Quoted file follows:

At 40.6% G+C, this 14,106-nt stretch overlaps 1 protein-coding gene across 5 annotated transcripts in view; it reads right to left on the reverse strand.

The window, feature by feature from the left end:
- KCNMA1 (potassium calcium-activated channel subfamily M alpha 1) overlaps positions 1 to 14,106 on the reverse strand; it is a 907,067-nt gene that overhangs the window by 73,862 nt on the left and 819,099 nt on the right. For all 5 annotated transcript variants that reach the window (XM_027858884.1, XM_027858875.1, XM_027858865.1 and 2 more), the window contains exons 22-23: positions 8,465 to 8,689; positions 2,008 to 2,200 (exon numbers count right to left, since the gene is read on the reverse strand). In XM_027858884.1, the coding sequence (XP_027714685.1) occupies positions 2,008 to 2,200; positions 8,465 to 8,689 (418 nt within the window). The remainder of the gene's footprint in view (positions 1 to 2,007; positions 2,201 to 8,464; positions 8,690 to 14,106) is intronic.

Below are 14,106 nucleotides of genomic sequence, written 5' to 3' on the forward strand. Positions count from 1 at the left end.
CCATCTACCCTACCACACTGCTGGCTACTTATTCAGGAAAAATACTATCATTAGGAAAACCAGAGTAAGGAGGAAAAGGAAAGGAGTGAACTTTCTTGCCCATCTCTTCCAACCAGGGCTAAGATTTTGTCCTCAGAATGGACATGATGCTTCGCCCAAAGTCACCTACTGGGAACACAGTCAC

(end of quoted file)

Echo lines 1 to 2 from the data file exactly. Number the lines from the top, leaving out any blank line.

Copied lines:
At 40.6% G+C, this 14,106-nt stretch overlaps 1 protein-coding gene across 5 annotated transcripts in view; it reads right to left on the reverse strand.

The window, feature by feature from the left end: